Firstly, it’s important that the reader likes the central character(s). He or she is known technically as the protagonist and there has been great intellectual debate about whether there can be only one such in a narrative. Publishers look at the likely readership of a book and they want your hero to appeal to them. Thus, for a science fiction novel, they want the hero to appeal more to men, and less to those who have little interest in the fantastic, the unrealistic or the impossible. Few sf books have sixty year old women who like soap operas as the protagonist.

However, I would say to you, the most important person who has to like the hero is YOU.

Forget the sodding publishers.

Tags: fiction, Plots, plotting


Posted on September 5, 2011

Everyone thinks that what they write is good, maybe even brilliant – everyone is an undiscovered Cervantes, or Camus, or Tolstoy – and possibly you are. I would wager though that even these literary giants wrote stuff that was a little below par, every now and then; I would even go so far as to suggest that on the odd occasion, they wrote complete and utter garbage. How, then, to tell what is good and what is not? How to be objective about something that is a matter of opinion?

The way I do it is to finish a passage, then re-read it, correcting any obvious blunders. Then put it to one side for at least a week, preferably two; perhaps even more. Forget about it. Carry on writing, but don’t look at that particular passage.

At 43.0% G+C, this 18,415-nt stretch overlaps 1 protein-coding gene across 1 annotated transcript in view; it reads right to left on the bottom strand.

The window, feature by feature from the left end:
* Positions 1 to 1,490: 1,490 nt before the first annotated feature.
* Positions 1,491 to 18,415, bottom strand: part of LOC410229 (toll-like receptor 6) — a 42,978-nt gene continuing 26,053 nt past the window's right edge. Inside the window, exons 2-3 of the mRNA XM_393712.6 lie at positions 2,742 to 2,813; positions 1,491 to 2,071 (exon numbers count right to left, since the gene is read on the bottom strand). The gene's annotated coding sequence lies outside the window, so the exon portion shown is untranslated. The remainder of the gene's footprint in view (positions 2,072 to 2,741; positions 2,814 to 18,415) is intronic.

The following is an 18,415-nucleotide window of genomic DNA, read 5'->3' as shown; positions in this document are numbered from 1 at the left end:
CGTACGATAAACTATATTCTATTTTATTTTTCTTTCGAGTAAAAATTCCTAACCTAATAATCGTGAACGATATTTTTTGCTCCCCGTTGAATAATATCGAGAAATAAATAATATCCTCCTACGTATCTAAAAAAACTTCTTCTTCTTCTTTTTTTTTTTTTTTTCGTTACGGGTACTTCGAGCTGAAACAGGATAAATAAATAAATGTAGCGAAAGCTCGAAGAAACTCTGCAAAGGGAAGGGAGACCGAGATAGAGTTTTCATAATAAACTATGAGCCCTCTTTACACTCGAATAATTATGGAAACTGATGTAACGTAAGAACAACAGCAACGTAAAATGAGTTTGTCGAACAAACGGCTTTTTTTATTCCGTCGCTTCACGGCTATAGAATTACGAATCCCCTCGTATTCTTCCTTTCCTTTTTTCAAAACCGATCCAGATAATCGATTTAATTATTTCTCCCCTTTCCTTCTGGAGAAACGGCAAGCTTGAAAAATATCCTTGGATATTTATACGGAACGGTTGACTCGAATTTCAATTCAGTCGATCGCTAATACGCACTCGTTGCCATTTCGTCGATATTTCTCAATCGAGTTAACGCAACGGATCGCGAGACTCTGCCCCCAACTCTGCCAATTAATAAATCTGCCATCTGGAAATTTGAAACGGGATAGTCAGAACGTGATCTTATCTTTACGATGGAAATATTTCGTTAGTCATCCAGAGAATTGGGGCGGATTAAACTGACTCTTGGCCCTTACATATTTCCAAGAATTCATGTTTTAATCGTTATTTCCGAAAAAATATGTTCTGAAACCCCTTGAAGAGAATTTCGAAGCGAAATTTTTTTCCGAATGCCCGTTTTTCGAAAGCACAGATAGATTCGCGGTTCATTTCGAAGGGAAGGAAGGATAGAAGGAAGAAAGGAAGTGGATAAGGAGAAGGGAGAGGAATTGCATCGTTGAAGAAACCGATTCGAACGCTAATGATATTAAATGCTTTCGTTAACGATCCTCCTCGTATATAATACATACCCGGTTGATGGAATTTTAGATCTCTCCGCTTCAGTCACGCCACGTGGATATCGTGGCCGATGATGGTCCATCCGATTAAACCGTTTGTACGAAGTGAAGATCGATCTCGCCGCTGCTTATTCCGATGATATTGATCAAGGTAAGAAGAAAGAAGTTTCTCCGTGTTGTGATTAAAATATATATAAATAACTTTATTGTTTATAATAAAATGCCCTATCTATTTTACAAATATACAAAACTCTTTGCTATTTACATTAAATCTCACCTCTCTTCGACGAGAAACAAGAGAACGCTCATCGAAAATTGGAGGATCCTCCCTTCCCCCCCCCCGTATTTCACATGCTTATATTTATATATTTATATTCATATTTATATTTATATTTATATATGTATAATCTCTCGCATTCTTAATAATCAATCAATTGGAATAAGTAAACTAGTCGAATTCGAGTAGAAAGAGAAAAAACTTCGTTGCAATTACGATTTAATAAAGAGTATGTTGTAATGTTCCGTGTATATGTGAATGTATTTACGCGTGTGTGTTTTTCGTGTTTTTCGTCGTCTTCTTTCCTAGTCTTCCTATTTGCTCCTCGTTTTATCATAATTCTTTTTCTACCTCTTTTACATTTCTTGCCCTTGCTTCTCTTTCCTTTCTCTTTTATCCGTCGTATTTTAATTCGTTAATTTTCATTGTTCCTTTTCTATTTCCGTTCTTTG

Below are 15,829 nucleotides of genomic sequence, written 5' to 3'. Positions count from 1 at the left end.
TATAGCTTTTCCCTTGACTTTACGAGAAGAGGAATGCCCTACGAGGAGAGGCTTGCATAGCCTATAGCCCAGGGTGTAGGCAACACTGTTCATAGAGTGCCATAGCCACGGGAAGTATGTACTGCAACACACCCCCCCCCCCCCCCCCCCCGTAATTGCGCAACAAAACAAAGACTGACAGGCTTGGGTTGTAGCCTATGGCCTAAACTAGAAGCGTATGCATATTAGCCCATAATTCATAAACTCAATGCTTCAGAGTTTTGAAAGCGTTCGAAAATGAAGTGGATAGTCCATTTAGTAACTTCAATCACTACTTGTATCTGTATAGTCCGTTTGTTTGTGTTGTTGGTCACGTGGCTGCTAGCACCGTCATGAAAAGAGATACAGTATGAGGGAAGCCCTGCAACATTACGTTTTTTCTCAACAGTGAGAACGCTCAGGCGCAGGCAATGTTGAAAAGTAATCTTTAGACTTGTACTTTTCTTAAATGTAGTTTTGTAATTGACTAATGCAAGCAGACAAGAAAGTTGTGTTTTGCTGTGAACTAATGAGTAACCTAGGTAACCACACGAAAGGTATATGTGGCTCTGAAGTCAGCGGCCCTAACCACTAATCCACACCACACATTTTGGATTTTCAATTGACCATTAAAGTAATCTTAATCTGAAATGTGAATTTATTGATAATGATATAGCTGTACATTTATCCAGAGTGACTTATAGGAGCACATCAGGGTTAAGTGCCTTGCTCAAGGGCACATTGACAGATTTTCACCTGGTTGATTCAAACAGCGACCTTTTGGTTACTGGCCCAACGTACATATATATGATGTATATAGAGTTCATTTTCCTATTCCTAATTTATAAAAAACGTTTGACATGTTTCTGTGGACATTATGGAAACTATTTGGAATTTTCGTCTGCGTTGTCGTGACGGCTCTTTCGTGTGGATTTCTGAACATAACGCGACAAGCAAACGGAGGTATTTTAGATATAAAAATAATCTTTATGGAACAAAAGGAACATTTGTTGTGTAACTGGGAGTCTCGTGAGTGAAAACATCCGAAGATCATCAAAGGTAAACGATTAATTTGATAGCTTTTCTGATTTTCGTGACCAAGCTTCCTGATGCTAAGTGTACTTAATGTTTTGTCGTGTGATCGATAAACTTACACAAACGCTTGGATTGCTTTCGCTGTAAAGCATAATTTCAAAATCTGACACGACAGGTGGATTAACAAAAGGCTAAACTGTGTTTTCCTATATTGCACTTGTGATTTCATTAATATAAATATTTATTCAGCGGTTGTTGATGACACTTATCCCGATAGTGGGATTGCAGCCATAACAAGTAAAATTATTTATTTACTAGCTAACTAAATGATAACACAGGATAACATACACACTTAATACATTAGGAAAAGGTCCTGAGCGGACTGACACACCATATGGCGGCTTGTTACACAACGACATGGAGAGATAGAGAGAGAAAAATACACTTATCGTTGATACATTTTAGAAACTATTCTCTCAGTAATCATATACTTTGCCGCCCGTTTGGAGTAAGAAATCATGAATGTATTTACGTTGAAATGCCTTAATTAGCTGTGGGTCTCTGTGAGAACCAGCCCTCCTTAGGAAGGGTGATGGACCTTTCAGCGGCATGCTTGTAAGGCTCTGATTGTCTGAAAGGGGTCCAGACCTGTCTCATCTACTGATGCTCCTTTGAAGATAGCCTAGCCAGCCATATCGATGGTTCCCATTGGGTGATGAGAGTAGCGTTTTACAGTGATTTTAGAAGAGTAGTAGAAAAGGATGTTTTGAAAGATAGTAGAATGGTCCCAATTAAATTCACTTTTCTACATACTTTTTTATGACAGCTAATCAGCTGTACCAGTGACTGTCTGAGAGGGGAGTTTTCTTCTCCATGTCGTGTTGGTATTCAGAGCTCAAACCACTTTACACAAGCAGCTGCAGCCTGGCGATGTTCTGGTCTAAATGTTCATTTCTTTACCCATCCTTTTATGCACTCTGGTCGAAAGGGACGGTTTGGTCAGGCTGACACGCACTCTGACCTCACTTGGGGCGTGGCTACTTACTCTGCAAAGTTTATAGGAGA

Then, when you have forgotten what you were trying to say and how you were trying to say it, pick up the manuscript and read it through.

This is the Cringe Test. If you can read it through and not cringe internally, if you read it and it resembles the stuff you’ve read all your life, if you don’t think that whoever wrote it should have both their hands crushed under a steam roller, than it’s passed the Cringe Test. That doesn’t mean it’s good, though; it just means it’s not total rubbish.

Tags: Cringe Test, how good a writer are you?


Posted on September 4, 2011

Most books are divided into chapters – some are divided first into parts, and then subdivided into chapters – but why? What purpose does this serve? My first novel – A Feast of Carrion – had not chapters, merely breaks in the narrative; no one complained about that, although after the success of Dan Brown I was pressurised into copying his style and writing in short chapters.

There is some logic to this – given the ever decreasing attention span of the human species – but, as so often in writing, it is a matter of common sense. The purpose of the chapter is analagous to that of the scene in drama; it is to change the perspective (and therefore refresh the reader) and, imperatively, to move the plot forward. It is the plot that must be uppermost in the writer’s mind – they must be plot-driven and used for no other reason; chapter breaks inserted for no good reason result in a disjointed narrative. Like commercial breaks in TV programs, they shouldn’t be intrusive.

As to whether or not they should be captioned, that depends on personal choice.

Tags: chapter breaks, plot driven

<< Older Posts

>> Newer Posts